free footie program manager
Ruke Okome is no stranger to clash of worlds that newcomers to Canada face.
“When we migrated, we were in shock,” says Ruke. “There was a very ‘hot vs. Cold’ culture difference.” She found herself feeling like a stranger in a strange place.
Ruke grew up until age 11 in her hometown of Calabar, Nigeria.
“Nigeria is incredible,” says Ruke. “Everyone there is so warm. They welcome you with open arms, and the food is incredible. We have the best Jollof rice in West Africa. You can quote me on that,” Ruke says with her trademark big smile.
Her father came to Edmonton for work, going back to Nigeria to visit his family during breaks, and, having received permanent resident status, was permitted to bring his family over on a trial basis with hopes of eventually migrating to Canada.
“We came, we loved it,” recalls Ruke, “and then we had to go back.” Ruke, her mom, and her sister returned to Nigeria while her dad stayed on his own and kept working until he could get full approval for the whole family to move to Canada permanently.
They spent 4 years apart, waiting for a new life in Edmonton.
Finally, Ruke’s dad got the call.
They could all move.
They could all be together again.
“Driving down the street where I was raised… It was intense, we left so early in the morning, everyone was asleep, it was quiet. We drove down this really raggedy road, and I was saying goodbye to everyone we grew up with. We were rolling tires over there, we played husband-and-wife in that little puddle over there.”
The “hot vs. cold” descriptor has proven more literal than Ruke would have liked.
“I don’t like the cold. At all. Not my thing. I don’t like winter.” Ruke’s transition to living in Edmonton came with challenges beyond the weather, like coming to terms with the differences between Canadian and Nigerian English, and having to deal with mispronunciations of her name. Ruke’s full name is Oghenerukeme Onookome Okome, but she mostly goes by “Ruke,” her nickname since she was little. This did not stop her name being butchered on a regular basis.
“I was at a school from Grade 6 to Grade 9, and they never got my name right, ever. Stuff like that is tough, but I honestly think it makes you a little stronger.”
It wasn’t all rude culture shocks though. Far from it, in fact. Ruke, who has fond memories of rolling tires, playing hide-and-seek, playing soccer, and generally running wild in the streets of Calabar, was right at home playing sports in Edmonton.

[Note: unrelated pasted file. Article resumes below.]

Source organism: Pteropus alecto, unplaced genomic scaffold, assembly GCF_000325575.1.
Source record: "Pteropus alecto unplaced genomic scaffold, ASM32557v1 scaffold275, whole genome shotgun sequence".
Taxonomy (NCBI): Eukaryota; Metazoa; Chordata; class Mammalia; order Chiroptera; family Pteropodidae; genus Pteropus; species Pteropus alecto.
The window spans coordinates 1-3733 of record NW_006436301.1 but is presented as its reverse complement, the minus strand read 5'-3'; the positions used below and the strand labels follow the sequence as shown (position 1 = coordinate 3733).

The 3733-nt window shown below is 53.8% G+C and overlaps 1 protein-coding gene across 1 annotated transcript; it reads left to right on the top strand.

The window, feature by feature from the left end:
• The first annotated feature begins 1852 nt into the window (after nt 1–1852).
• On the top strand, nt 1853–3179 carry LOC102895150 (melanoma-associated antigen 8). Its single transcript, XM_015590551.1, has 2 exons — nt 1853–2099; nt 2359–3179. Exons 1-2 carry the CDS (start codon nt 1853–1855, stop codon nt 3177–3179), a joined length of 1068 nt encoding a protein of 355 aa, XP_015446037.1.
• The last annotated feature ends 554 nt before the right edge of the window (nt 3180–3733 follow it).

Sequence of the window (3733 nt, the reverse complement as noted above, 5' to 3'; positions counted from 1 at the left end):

“I would be the only girl playing soccer with all the boys, and I did track throughout my school career, always placed, never got fourth,” Ruke says with a big smile.
“I may have gotten fourth at one point,” she later admits, laughing as she does so.
Ruke also found her niche in working with kids and helping the community. “I love working with young people,” says Ruke. “We have a bond, I can’t explain it, but it always works.”
Spurred on by her mother’s encouragement, she has gone on to do non-profit work as a frontline worker for Youth Empowerment Support Services (YESS), and as a parental support worker for the Family Centre.
At YESS, Ruke would act as the “first point of contact” for youths aged 15-22 who struggled with homelessness, addiction, and other “high-risk criteria,” helping them along the process that would hopefully provide them with the resources needed to eventually attain employment and housing.
As a parental support worker for the Family Centre, Ruke would supervise visits between children up to the age of 12, and biological parents who may be struggling with homelessness and addiction.
“You meet all kinds of incredible people, incredible youths. There are some that you can’t forget, you know? And you just wonder why they’re in such insane situations, and… Where do you even start helping, you know?”
Ruke’s love for both sports and working with children have intersected nicely, as she has recently accepted a position as Free Footie’s Program Manager, where she is currently in charge of facilitating the day-to-day of Free Footie as well as being the first point of contact for the 500 kids and families involved in Free Footie’s year round program. Her role is to build strong, meaningful relationships so the programing truly reflects the needs of the communities Free Footie serves. She will also be responsible for encouraging kids to stay with Free Footie beyond grade 6, which was when kids had previously “aged out” of the program. Now with the addition of a Free Footie Junior Ref program for youth in grades 7, 8 and 9, as well as Free a Footie Junior Coach program for youth in grade 10, 11, 12, Ruke will help ensure the kids move onto the next program.
“I think this year’s gonna be great with the junior ref and junior coaching programs. I’ve had a chance to meet some of the coaches and refs that we’re gonna be working with, and they’re incredible.”
She’s ecstatic about the opportunity.
“I love running, I love exercising, and I love how easy it is to make friends. Just building that bond and building those skills… How to have that connectivity.”
“Being a part of a team is so vital, especially if you’re an immigrant. It was so easy for me to get into the sport, and it’s like ‘okay, you understand what I’m doing, and you understand what I’m doing, so that’s great! We’re all on the same level right now.’”
“I always want to help people. Always, always, so it’s great that I get to do it in this kind of platform... It’s awesome.”
Written by: Stefan Salegio